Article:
Several members of the Brown community attended the 26th United Nations Climate Change Conference of the Parties in Glasgow over the course of the past two weeks. These activists and researchers shared their experiences and perspectives on the outcomes of the conference in interviews with The Herald.
The COP climate conferences, which have taken place nearly every year since 1995, bring together world leaders, scientists, activists, non-governmental organizations and civil society groups, as well as representatives of Indigenous communities and other stakeholders, to coordinate the global fight against climate change. This year’s COP was widely seen as the most important since COP21 in 2015, which produced the Paris Agreement. COP26, which was delayed for a year due to COVID-19, aimed to create a framework for implementing the Paris Agreement and to strengthen countries’ commitments to decarbonization.
Importance and urgency
A shared sense of running out of time, along with the trend of increasingly frequent climate disasters, lent an air of urgency to COP26, according to Danielle Falzon GS, who studies sociology and has been attending the conferences since 2016.
“This COP is important because it’s actually giving teeth to” the Paris Agreement, Falzon said. “We have to make actual decisions now and commit to things and figure out the real ways we’re going to take action to achieve the goals set out in Paris.”
The dire warnings in the Sixth Assessment Report, recently published by the Intergovernmental Panel on Climate Change, and the recent increase in climate change-fueled disasters gave COP26 a particular sense of urgency, Falzon said. She cited “the flooding we’ve seen all over the world, the unprecedented storms, the massive weather fluctuations — everything that’s made climate change a more tangible reality for people,” as well as the IPCC’s report, as reasons why COP26 was “really significant.”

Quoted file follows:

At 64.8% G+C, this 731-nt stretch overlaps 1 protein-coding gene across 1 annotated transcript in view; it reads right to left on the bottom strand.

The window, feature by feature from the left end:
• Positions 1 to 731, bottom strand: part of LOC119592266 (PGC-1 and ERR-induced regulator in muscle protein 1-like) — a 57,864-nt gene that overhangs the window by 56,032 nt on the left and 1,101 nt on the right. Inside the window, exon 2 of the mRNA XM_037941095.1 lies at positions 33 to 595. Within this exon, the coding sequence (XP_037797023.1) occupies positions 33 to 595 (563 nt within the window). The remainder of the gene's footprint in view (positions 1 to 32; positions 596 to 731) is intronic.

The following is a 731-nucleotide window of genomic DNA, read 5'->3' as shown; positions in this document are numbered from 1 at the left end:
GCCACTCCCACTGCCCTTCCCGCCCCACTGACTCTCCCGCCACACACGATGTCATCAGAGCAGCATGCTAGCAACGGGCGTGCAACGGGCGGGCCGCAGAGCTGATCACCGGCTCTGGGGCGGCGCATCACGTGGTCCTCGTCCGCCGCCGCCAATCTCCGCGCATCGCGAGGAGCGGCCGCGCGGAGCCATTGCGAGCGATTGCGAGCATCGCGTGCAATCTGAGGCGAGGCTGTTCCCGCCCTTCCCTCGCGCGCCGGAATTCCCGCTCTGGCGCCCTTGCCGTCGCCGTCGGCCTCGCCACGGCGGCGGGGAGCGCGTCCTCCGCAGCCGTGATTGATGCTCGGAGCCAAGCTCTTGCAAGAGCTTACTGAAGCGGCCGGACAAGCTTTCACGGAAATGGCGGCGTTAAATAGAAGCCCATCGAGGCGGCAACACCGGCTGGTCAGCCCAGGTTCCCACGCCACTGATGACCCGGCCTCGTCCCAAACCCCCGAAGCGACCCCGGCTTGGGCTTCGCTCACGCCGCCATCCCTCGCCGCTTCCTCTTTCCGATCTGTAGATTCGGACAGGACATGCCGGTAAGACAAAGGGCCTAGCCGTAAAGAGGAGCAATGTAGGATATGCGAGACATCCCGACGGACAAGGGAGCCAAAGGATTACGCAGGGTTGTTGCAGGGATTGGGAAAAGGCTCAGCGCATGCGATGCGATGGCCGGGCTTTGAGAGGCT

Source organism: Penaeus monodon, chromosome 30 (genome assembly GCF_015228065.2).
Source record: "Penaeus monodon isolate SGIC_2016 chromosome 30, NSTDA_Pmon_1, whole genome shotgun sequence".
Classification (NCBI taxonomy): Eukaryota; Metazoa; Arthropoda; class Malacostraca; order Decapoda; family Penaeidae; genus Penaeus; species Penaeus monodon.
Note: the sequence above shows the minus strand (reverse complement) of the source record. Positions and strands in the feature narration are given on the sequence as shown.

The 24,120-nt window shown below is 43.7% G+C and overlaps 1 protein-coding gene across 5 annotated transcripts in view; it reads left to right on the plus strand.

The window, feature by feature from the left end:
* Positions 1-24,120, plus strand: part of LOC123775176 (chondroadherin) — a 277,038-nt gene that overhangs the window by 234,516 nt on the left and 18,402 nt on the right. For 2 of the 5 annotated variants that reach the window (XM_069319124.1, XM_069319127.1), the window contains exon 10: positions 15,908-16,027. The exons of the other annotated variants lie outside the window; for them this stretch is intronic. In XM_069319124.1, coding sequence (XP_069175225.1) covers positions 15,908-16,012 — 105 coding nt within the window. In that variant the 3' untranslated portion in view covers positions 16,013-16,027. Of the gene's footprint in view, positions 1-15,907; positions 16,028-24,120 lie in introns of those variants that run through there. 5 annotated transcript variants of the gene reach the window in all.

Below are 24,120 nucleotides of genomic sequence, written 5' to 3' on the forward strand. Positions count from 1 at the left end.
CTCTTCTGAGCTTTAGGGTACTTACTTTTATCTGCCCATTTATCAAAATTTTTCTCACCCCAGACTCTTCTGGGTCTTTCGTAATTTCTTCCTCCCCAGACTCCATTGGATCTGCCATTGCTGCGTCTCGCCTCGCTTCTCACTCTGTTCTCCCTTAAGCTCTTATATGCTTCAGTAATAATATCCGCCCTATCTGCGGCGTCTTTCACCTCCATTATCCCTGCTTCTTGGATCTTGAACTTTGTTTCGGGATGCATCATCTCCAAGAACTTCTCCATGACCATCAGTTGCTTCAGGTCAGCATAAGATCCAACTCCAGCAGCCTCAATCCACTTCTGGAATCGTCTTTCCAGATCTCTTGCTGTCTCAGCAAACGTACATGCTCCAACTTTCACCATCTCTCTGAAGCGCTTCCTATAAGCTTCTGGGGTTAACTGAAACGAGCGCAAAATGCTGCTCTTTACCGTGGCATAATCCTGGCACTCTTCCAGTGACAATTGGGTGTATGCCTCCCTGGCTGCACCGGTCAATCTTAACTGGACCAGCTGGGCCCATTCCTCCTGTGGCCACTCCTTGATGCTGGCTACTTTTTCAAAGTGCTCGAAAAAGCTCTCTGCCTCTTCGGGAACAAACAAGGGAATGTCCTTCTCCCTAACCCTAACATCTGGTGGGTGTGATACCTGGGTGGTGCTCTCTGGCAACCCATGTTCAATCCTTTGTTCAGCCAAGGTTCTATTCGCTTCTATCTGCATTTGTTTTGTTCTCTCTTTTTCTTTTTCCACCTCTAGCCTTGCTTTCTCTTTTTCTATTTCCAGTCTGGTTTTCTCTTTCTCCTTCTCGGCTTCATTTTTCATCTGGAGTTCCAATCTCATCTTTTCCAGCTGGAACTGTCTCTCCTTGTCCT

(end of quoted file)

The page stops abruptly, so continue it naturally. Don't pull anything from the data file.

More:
“If we’re not going to take action now,” she said, “we’re already too late.”
Central to many of the negotiations was the importance of a just transition. This idea emphasizes the responsibility of wealthy nations to bear the greatest burden of decarbonization due to their disproportionate contributions to the climate crisis. Small island nations at risk of being flooded and Indigenous groups on the front lines of climate destruction worldwide urged those at the conference to create a Loss and Damage finance mechanism to support those already affected by climate change.
Zanagee Artis ’22, who co-founded the youth climate activist group Zero Hour and attended the conference, said that concrete policies to advance climate justice fell short. Those at COP26 “talked a lot about climate justice and the need for that, and a lot of it didn’t end up coming through in the final agreement,” he said. Although he said that the increase in discussions about Indigenous rights and human rights was important, more actionable progress was something “we didn’t come away with from COP26.”
“A lot more needs to be done, particularly related to Indigenous rights and the Loss and Damage function,” Artis said. “What COP26 really showed is that countries are unwilling to give up sovereignty for an increase in rights for Indigenous peoples. That’s resulted in an expansion of fossil fuel interests … on Indigenous lands, and reaching an agreement at COP could have changed that.”
Falzon added that Loss and Damage finance for these countries is a third crucial pillar of climate policy, alongside adapting to an already warming world and mitigating further warming. But a proposal to create a new Loss and Damage funding mechanism ultimately proved unsuccessful.
Emma Venarde ’24, who attended the conference as part of a youth delegation from the Wild Center, also emphasized the importance of women’s and Indigenous people’s rights in the fight against climate change. “We can’t let urgency mean we leave people out,” she said.
Inaccessibility and division
Compounding the concerns that COP26 did not adequately address climate justice was a common perception that the conference itself was inaccessible to many, Artis, Vernard and Falzon all said.
“This is one of the most exclusionary COPs,” Artis said, describing the difficulty of gaining access to closed-door meetings.
“This was a really inaccessible COP,” Venarde agreed, explaining that information about events was often extremely hard to come by. “Sometimes we would wait in line a really long time (for access to negotiations) only to be turned away.”
The difficulty of navigating COP26, several sources said, was only a small part of a broader exclusion of certain groups. The lack of accessibility, Venarde said, was “not only for observers and for youth but for Global South countries. Just getting (to Glasgow) was not doable for a lot of delegations.”